In New York City, ordering fish from a purveyor, I never know who caught it and where. Basically you're at the mercy of your buyer. When I travel to Ecuador, the entire food experience is in your face, giving the sights and smells from land and sea. Take a morning walk in Puerto Lopez, where I was fortunate enough to view fishermen at work, the fish coming from the water to my feet.
Stepping on to the deserted side of the beach, we saw the first signs of that daily war around eating that's common to Third World, the remains of what wasn't used. In this case, dead fish from the previous day's catch. According to Begnino, our encyclopedic tour guide who knows Ecuador like no one else, they were likely from overloaded tubs. Or else they were the victims of the swooping sea birds, who'd come in to the boats looking to steal some lunch.
Moving onwards, we came to a mass of boats and trucks lined along beach. Between stray dogs, and crowds of of people along
the shore, flew birds diving for a free meal over lots of fish-packed plastic tubs carried from small boats to the shore onto the waiting trucks.
Along with the stray dogs, you'd see domesticated cats and dogs at almost every point, sunning themselves on the beachfront. One adorable fellow was left out. I have to admit that he tugged at my heart strings. He didn't whimper or cry as I pet his little head. My sense was that he undoubtedly knew his fate was at the mercy of the gods or himself.
Various bigger fish were spread out by the fisherman along the sand, as other parts of the catch were sorted out for the market. Three large swordfish were displayed side by side on the breaking tide as tourists gawked and fisherman feverishly divided the catch.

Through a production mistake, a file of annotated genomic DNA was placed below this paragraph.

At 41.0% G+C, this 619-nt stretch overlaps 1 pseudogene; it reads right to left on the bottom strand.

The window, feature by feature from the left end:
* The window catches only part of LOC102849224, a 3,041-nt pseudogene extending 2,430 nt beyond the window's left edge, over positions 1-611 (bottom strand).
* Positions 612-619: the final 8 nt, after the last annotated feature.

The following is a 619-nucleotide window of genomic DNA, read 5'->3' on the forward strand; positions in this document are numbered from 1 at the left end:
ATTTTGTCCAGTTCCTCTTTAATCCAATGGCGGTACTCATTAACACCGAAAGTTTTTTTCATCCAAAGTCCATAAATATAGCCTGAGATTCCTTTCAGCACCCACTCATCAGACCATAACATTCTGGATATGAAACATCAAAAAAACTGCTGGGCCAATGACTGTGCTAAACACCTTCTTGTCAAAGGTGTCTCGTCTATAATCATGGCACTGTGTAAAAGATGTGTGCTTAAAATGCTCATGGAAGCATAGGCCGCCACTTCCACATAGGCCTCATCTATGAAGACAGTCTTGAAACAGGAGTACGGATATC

There were manta rays, large grouper, Mahi-mahi, Sepia, and snappers. One fish even had another fish caught in its mouth. And then there were the sharks, small and large, including hammer heads. The variety seemed endless.
We stopped to see fish mongers butchering the catch for markets across Ecuador, and presumably around the world. Their furious speed and knife work was amazing. It's no wonder after a long days work you find these hard workers spread out for a siesta on the hamacas in front of there simple homes taking a siesta.
Begnino noticed fish roe, from a shark, and bought them for a couple of dollars. It's said they help in various medicinal cures. According to Begnino, the cure includes blending raw roe in some coca cola. I suddenly felt very healthy, not at all needed to partake, though my wife and her brother enjoyed this local tonic. I demurely said I would be ok with just the coke straight up, thank you very much!
As I feverishly snapped pictures, Benigno introduced me to various fish varieties, while conversing with the men who caught them. The men were all curious why I would want to snap photographs, and were amazed that I would be introducing pictures of the sea creatures for what they learned was "a food blog on the internet."
There was even a fisherman who wanted to give us his name and address so we could forward him some pictures. He went as far as to change into a t-shirt with a silk screened image of the countries new President, Rafael Correa, Begnino an ardent Social Christian Democrat looked on in disdain and laughed at the partisan political gesture of allegiance, I just snapped at the fish that were so amazing and so were the fisherman, humble and giving.
I want to thank the hard working men and women who work on the boats and in the
butchering stations of Puerto Lopez. They reminded me of what hard work means. Here in the developed world, so many of us have become rather lazy and comfortable, with modern life's mantra of "convenience." There are fewer conveniences in Ecuador. That said, they certainly have no lack of beautiful food and gracious people.